The Netherlands will cut daytime speed limits on motorways to 100 kilometres per hour (60 miles per hour) to deal with a pollution crisis that has sparked protests by farmers, Prime Minister Mark Rutte said Wednesday. The government is grappling with how to reduce emissions of nitrogen and ammonia after a court ruled earlier this year that its current policies breach European Union rules.
The new speed limit, expected to be introduced in 2020, will be the joint lowest in Europe along with Cyprus. Cars will be allowed to drive at the current limit of 130 kph only at night, between 1900 and 0600. "No one likes this," Rutte told a press conference, saying it was a "rotten measure". But he said it was needed "to stop the Netherlands from coming to a halt".
In May a Dutch court ruled that the government was breaching EU rules to protect nature reserves from gases such as ammonia and nitrous oxide. Major building projects for roads and airports have been put on hold in the eurozone's fifth-biggest economy as the government seeks ways to meet the court order. It has also brought in changes to farmers' working methods, for example for animal feed -- sparking huge protests involving thousands of tractors, one of which caused the country's biggest-ever traffic jam.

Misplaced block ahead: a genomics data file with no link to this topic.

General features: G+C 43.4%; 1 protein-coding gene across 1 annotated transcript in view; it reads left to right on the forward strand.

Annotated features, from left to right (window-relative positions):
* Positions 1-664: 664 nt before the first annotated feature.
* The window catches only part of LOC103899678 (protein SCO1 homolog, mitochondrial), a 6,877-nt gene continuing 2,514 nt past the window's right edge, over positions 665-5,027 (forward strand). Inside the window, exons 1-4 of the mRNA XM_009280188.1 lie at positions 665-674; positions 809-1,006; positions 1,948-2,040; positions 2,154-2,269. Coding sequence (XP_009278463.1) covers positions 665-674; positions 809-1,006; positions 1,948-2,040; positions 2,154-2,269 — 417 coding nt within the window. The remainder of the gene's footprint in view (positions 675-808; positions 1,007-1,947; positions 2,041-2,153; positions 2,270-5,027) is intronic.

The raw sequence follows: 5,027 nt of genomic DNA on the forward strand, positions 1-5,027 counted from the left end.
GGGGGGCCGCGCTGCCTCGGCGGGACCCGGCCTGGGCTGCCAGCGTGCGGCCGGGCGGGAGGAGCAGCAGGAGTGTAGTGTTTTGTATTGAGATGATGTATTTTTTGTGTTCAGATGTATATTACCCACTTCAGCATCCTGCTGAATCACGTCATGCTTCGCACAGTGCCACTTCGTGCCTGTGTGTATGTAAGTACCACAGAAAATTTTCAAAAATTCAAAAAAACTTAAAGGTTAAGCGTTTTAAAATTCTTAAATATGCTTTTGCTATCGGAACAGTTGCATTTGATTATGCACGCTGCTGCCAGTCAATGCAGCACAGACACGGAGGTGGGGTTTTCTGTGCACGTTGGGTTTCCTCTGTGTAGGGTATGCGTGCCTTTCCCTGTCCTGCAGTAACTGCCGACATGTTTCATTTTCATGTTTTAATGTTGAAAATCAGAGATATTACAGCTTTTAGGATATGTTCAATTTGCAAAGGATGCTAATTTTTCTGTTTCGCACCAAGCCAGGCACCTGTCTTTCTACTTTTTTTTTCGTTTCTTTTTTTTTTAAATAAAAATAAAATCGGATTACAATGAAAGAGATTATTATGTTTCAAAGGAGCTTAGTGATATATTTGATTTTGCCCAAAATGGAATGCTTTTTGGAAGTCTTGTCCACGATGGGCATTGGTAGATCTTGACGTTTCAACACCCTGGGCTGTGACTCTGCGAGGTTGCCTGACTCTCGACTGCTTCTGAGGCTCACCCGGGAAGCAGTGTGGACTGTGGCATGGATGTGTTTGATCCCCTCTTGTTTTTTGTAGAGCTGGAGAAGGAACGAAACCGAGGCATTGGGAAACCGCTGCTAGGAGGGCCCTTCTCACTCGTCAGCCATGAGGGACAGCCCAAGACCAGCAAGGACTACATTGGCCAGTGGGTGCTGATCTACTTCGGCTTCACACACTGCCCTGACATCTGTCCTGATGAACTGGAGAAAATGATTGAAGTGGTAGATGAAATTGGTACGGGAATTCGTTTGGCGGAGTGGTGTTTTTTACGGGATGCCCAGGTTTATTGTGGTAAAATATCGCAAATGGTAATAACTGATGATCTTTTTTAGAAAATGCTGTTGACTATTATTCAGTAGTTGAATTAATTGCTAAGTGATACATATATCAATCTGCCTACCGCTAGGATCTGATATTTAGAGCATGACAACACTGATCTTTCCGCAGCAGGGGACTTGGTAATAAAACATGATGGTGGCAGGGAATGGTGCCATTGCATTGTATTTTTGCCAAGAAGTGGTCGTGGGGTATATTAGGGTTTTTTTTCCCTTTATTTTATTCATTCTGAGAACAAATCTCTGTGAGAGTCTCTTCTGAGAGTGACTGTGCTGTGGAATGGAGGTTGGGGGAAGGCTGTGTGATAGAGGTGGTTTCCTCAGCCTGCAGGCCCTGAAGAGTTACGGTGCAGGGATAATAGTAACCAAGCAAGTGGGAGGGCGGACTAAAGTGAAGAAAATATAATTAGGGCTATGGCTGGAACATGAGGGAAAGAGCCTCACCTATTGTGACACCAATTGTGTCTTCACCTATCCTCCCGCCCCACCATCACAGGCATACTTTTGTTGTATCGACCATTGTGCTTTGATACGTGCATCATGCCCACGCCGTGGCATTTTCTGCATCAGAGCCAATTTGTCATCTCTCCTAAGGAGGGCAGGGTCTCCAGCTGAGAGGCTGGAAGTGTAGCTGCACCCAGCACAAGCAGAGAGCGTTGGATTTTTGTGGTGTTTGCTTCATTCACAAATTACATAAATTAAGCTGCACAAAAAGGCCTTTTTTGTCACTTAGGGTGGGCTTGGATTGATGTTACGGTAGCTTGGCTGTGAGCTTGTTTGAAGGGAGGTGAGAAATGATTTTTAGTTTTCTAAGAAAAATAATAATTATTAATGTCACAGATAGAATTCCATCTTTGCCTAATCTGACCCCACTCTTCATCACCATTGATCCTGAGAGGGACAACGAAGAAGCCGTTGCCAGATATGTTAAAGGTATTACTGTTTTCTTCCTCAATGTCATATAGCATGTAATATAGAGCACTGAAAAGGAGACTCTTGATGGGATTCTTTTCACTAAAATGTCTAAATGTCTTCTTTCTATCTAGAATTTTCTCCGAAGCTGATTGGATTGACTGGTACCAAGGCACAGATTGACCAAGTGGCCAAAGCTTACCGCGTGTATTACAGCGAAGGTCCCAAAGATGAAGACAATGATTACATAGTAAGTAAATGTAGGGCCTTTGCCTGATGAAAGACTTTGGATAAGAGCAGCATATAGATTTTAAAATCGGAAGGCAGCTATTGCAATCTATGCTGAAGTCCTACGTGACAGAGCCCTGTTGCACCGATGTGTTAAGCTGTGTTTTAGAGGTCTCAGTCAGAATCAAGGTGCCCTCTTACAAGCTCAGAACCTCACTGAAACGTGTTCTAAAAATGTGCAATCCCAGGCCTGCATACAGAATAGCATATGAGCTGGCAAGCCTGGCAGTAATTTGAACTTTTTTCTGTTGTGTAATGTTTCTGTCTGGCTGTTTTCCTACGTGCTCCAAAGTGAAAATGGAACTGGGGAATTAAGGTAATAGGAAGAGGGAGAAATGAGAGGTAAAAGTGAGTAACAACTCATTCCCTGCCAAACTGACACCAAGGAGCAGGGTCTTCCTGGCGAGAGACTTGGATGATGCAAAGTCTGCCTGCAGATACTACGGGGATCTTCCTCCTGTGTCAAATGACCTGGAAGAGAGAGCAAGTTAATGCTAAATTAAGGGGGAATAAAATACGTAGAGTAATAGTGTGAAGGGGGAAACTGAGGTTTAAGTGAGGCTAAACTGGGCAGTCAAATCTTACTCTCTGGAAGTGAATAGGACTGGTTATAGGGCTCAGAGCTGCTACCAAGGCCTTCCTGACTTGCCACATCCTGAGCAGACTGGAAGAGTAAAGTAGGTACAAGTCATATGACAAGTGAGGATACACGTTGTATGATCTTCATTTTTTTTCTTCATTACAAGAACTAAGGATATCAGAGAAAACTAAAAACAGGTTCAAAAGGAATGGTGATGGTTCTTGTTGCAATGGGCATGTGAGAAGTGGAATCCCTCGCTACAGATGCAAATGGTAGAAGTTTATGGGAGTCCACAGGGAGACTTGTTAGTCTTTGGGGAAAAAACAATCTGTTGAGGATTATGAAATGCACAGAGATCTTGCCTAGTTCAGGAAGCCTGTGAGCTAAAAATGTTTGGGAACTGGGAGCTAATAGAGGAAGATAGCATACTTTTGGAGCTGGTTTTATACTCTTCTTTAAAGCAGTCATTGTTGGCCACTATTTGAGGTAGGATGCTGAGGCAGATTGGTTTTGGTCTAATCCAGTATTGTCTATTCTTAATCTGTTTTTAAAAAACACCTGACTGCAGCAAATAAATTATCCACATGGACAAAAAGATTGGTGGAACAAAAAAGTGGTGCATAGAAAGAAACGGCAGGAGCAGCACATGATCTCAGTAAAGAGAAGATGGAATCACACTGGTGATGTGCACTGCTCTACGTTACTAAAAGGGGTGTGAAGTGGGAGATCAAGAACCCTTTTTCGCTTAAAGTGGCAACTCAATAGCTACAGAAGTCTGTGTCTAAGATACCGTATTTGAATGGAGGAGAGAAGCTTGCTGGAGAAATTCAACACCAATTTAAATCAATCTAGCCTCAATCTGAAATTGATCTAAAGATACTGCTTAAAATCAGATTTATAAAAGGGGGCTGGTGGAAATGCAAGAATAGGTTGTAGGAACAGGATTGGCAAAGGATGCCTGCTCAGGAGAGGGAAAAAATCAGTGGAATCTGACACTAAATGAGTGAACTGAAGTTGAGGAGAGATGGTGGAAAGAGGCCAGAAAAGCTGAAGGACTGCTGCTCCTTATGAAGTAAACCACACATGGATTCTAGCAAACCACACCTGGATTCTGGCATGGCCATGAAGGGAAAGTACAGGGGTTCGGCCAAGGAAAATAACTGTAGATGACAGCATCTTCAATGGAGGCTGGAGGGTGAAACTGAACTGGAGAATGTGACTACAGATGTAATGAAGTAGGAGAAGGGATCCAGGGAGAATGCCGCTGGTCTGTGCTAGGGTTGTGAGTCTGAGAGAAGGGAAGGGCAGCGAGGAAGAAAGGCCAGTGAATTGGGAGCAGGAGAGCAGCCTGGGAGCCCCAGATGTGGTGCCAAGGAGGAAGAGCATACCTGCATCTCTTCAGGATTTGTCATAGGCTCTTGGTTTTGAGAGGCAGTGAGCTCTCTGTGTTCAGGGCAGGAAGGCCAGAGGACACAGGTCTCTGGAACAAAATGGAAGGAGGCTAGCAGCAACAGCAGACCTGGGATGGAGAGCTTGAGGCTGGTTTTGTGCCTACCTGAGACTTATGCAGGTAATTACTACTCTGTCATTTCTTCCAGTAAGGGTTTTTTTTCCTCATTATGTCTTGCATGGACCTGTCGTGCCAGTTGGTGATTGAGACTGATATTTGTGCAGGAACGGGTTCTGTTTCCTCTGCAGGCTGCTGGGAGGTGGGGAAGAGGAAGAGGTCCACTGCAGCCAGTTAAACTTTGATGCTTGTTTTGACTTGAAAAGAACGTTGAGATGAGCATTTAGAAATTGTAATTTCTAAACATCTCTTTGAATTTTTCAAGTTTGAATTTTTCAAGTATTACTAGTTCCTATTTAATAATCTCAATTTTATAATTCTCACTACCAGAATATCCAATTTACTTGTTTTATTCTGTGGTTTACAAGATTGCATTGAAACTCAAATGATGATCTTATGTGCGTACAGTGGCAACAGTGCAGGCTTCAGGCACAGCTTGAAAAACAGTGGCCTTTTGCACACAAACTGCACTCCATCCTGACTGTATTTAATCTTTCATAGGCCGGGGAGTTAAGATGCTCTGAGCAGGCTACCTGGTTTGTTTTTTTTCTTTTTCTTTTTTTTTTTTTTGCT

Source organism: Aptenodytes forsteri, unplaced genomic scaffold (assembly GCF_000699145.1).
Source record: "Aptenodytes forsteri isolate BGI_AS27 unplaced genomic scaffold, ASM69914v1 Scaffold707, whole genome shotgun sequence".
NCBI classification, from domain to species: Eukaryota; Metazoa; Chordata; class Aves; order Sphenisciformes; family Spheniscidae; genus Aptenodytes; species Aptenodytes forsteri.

The new speed limit is partly designed to show the farmers that other parts of society must also take some of the pain of dealing with the crisis, Dutch media said. The speed limit cut was opposed by Rutte's centre-right VVD party -- which was dubbed the "Vroom-vroom" party after it successfully campaigned to have the national limit raised to 130 kph in 2012. But Rutte compromised with more environmentally-minded parties in order to preserve his fragile ruling coalition.